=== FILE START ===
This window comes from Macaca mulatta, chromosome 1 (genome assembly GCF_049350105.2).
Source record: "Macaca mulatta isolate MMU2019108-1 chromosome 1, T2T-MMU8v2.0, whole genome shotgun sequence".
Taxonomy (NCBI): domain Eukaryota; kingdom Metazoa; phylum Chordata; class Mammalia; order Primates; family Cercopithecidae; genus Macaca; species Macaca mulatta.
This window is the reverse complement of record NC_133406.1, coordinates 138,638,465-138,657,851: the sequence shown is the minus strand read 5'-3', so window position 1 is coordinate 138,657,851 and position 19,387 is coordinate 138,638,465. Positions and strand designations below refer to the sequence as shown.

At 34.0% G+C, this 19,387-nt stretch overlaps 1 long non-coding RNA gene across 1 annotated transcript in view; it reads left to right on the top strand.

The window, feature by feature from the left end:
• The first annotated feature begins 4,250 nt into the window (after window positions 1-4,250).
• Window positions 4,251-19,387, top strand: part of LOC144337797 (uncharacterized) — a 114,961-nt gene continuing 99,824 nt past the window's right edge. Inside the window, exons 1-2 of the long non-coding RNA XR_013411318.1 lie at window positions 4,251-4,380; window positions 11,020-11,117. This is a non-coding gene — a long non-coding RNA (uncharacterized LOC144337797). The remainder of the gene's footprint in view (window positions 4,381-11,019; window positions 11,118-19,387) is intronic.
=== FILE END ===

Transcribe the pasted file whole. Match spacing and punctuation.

This window comes from Macaca mulatta, chromosome 1 (genome assembly GCF_049350105.2).
Source record: "Macaca mulatta isolate MMU2019108-1 chromosome 1, T2T-MMU8v2.0, whole genome shotgun sequence".
Taxonomy (NCBI): domain Eukaryota; kingdom Metazoa; phylum Chordata; class Mammalia; order Primates; family Cercopithecidae; genus Macaca; species Macaca mulatta.
This window is the reverse complement of record NC_133406.1, coordinates 138,638,465-138,657,851: the sequence shown is the minus strand read 5'-3', so window position 1 is coordinate 138,657,851 and position 19,387 is coordinate 138,638,465. Positions and strand designations below refer to the sequence as shown.

At 34.0% G+C, this 19,387-nt stretch overlaps 1 long non-coding RNA gene across 1 annotated transcript in view; it reads left to right on the top strand.

The window, feature by feature from the left end:
• The first annotated feature begins 4,250 nt into the window (after window positions 1-4,250).
• Window positions 4,251-19,387, top strand: part of LOC144337797 (uncharacterized) — a 114,961-nt gene continuing 99,824 nt past the window's right edge. Inside the window, exons 1-2 of the long non-coding RNA XR_013411318.1 lie at window positions 4,251-4,380; window positions 11,020-11,117. This is a non-coding gene — a long non-coding RNA (uncharacterized LOC144337797). The remainder of the gene's footprint in view (window positions 4,381-11,019; window positions 11,118-19,387) is intronic.